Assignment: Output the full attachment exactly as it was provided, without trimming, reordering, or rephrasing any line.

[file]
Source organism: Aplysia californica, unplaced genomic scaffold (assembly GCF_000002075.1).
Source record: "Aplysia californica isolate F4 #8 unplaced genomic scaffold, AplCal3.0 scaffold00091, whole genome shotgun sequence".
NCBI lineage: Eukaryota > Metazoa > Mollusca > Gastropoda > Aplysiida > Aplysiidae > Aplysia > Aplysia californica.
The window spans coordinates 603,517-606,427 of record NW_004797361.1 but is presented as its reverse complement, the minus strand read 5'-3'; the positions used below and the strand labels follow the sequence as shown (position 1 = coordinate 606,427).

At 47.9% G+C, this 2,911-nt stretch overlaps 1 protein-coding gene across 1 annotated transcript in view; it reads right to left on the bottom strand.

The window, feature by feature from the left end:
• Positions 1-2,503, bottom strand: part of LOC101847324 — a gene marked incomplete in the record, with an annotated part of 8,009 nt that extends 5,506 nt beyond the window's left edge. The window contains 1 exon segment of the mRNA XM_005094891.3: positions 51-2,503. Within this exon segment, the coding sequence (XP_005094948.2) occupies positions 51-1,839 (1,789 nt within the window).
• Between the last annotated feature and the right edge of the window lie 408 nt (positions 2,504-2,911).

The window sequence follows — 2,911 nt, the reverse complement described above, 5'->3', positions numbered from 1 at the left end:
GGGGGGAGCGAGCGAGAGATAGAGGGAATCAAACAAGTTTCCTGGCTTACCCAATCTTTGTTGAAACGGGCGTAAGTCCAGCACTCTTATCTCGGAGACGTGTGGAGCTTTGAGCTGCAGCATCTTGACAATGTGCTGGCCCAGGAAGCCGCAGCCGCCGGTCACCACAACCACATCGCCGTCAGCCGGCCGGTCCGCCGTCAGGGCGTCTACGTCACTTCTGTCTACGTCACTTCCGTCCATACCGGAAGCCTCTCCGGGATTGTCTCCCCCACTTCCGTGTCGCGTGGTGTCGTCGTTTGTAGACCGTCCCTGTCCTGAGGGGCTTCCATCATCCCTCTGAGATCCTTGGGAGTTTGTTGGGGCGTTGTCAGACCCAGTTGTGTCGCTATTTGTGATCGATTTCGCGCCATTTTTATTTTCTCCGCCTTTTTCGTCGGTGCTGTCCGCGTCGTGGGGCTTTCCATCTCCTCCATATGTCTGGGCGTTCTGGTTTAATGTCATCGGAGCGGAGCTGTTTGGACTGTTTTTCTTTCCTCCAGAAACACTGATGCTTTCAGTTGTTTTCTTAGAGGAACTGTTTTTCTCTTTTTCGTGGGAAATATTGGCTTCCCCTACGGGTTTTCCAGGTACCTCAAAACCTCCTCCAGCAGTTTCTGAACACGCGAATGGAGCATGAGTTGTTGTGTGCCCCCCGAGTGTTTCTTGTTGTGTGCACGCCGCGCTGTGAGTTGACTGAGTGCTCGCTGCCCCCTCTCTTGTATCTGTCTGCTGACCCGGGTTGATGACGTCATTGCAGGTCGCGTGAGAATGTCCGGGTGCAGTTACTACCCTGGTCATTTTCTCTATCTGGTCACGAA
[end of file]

Source organism: Aplysia californica, unplaced genomic scaffold (assembly GCF_000002075.1).
Source record: "Aplysia californica isolate F4 #8 unplaced genomic scaffold, AplCal3.0 scaffold00091, whole genome shotgun sequence".
NCBI lineage: Eukaryota > Metazoa > Mollusca > Gastropoda > Aplysiida > Aplysiidae > Aplysia > Aplysia californica.
The window spans coordinates 603,517-606,427 of record NW_004797361.1 but is presented as its reverse complement, the minus strand read 5'-3'; the positions used below and the strand labels follow the sequence as shown (position 1 = coordinate 606,427).

At 47.9% G+C, this 2,911-nt stretch overlaps 1 protein-coding gene across 1 annotated transcript in view; it reads right to left on the bottom strand.

The window, feature by feature from the left end:
• Positions 1-2,503, bottom strand: part of LOC101847324 — a gene marked incomplete in the record, with an annotated part of 8,009 nt that extends 5,506 nt beyond the window's left edge. The window contains 1 exon segment of the mRNA XM_005094891.3: positions 51-2,503. Within this exon segment, the coding sequence (XP_005094948.2) occupies positions 51-1,839 (1,789 nt within the window).
• Between the last annotated feature and the right edge of the window lie 408 nt (positions 2,504-2,911).

The window sequence follows — 2,911 nt, the reverse complement described above, 5'->3', positions numbered from 1 at the left end:
GGGGGGAGCGAGCGAGAGATAGAGGGAATCAAACAAGTTTCCTGGCTTACCCAATCTTTGTTGAAACGGGCGTAAGTCCAGCACTCTTATCTCGGAGACGTGTGGAGCTTTGAGCTGCAGCATCTTGACAATGTGCTGGCCCAGGAAGCCGCAGCCGCCGGTCACCACAACCACATCGCCGTCAGCCGGCCGGTCCGCCGTCAGGGCGTCTACGTCACTTCTGTCTACGTCACTTCCGTCCATACCGGAAGCCTCTCCGGGATTGTCTCCCCCACTTCCGTGTCGCGTGGTGTCGTCGTTTGTAGACCGTCCCTGTCCTGAGGGGCTTCCATCATCCCTCTGAGATCCTTGGGAGTTTGTTGGGGCGTTGTCAGACCCAGTTGTGTCGCTATTTGTGATCGATTTCGCGCCATTTTTATTTTCTCCGCCTTTTTCGTCGGTGCTGTCCGCGTCGTGGGGCTTTCCATCTCCTCCATATGTCTGGGCGTTCTGGTTTAATGTCATCGGAGCGGAGCTGTTTGGACTGTTTTTCTTTCCTCCAGAAACACTGATGCTTTCAGTTGTTTTCTTAGAGGAACTGTTTTTCTCTTTTTCGTGGGAAATATTGGCTTCCCCTACGGGTTTTCCAGGTACCTCAAAACCTCCTCCAGCAGTTTCTGAACACGCGAATGGAGCATGAGTTGTTGTGTGCCCCCCGAGTGTTTCTTGTTGTGTGCACGCCGCGCTGTGAGTTGACTGAGTGCTCGCTGCCCCCTCTCTTGTATCTGTCTGCTGACCCGGGTTGATGACGTCATTGCAGGTCGCGTGAGAATGTCCGGGTGCAGTTACTACCCTGGTCATTTTCTCTATCTGGTCACGAA